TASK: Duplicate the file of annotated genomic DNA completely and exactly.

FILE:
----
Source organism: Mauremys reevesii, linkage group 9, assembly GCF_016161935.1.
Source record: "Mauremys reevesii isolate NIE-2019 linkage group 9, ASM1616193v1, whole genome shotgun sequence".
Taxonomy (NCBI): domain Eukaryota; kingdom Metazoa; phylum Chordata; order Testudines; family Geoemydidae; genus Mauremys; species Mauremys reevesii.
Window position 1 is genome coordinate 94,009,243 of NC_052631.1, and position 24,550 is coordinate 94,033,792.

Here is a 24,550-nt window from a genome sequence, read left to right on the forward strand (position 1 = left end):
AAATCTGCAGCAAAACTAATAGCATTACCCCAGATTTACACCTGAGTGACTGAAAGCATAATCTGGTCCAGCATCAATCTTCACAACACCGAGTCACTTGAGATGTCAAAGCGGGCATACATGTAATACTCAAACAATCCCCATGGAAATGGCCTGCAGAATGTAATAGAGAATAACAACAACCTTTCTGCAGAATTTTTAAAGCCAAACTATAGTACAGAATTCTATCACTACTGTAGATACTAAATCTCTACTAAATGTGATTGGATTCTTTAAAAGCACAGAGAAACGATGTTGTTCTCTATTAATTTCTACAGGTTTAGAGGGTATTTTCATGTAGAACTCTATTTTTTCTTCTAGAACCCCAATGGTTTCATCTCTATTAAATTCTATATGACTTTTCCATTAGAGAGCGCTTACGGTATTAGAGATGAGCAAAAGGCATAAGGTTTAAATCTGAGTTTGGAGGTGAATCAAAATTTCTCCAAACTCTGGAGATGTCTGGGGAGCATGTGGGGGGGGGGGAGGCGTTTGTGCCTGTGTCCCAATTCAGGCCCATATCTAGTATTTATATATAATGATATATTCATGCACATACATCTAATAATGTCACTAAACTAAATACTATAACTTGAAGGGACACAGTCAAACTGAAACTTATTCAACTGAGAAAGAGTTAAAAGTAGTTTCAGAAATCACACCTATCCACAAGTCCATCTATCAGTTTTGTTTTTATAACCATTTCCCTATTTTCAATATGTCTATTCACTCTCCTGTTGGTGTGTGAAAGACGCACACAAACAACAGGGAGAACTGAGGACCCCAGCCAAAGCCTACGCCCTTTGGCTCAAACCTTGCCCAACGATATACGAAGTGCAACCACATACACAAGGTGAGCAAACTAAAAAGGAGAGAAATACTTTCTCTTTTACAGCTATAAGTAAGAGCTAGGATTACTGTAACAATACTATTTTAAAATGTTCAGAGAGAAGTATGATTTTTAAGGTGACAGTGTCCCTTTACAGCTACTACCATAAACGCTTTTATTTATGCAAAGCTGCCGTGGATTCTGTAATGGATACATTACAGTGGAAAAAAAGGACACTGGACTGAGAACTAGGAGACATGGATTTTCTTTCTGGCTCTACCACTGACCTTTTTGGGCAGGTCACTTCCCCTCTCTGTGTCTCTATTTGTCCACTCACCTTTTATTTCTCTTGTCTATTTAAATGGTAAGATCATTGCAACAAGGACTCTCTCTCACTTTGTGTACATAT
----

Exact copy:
Source organism: Mauremys reevesii, linkage group 9, assembly GCF_016161935.1.
Source record: "Mauremys reevesii isolate NIE-2019 linkage group 9, ASM1616193v1, whole genome shotgun sequence".
Taxonomy (NCBI): domain Eukaryota; kingdom Metazoa; phylum Chordata; order Testudines; family Geoemydidae; genus Mauremys; species Mauremys reevesii.
Window position 1 is genome coordinate 94,009,243 of NC_052631.1, and position 24,550 is coordinate 94,033,792.

Here is a 24,550-nt window from a genome sequence, read left to right on the forward strand (position 1 = left end):
AAATCTGCAGCAAAACTAATAGCATTACCCCAGATTTACACCTGAGTGACTGAAAGCATAATCTGGTCCAGCATCAATCTTCACAACACCGAGTCACTTGAGATGTCAAAGCGGGCATACATGTAATACTCAAACAATCCCCATGGAAATGGCCTGCAGAATGTAATAGAGAATAACAACAACCTTTCTGCAGAATTTTTAAAGCCAAACTATAGTACAGAATTCTATCACTACTGTAGATACTAAATCTCTACTAAATGTGATTGGATTCTTTAAAAGCACAGAGAAACGATGTTGTTCTCTATTAATTTCTACAGGTTTAGAGGGTATTTTCATGTAGAACTCTATTTTTTCTTCTAGAACCCCAATGGTTTCATCTCTATTAAATTCTATATGACTTTTCCATTAGAGAGCGCTTACGGTATTAGAGATGAGCAAAAGGCATAAGGTTTAAATCTGAGTTTGGAGGTGAATCAAAATTTCTCCAAACTCTGGAGATGTCTGGGGAGCATGTGGGGGGGGGGGAGGCGTTTGTGCCTGTGTCCCAATTCAGGCCCATATCTAGTATTTATATATAATGATATATTCATGCACATACATCTAATAATGTCACTAAACTAAATACTATAACTTGAAGGGACACAGTCAAACTGAAACTTATTCAACTGAGAAAGAGTTAAAAGTAGTTTCAGAAATCACACCTATCCACAAGTCCATCTATCAGTTTTGTTTTTATAACCATTTCCCTATTTTCAATATGTCTATTCACTCTCCTGTTGGTGTGTGAAAGACGCACACAAACAACAGGGAGAACTGAGGACCCCAGCCAAAGCCTACGCCCTTTGGCTCAAACCTTGCCCAACGATATACGAAGTGCAACCACATACACAAGGTGAGCAAACTAAAAAGGAGAGAAATACTTTCTCTTTTACAGCTATAAGTAAGAGCTAGGATTACTGTAACAATACTATTTTAAAATGTTCAGAGAGAAGTATGATTTTTAAGGTGACAGTGTCCCTTTACAGCTACTACCATAAACGCTTTTATTTATGCAAAGCTGCCGTGGATTCTGTAATGGATACATTACAGTGGAAAAAAAGGACACTGGACTGAGAACTAGGAGACATGGATTTTCTTTCTGGCTCTACCACTGACCTTTTTGGGCAGGTCACTTCCCCTCTCTGTGTCTCTATTTGTCCACTCACCTTTTATTTCTCTTGTCTATTTAAATGGTAAGATCATTGCAACAAGGACTCTCTCTCACTTTGTGTACATAT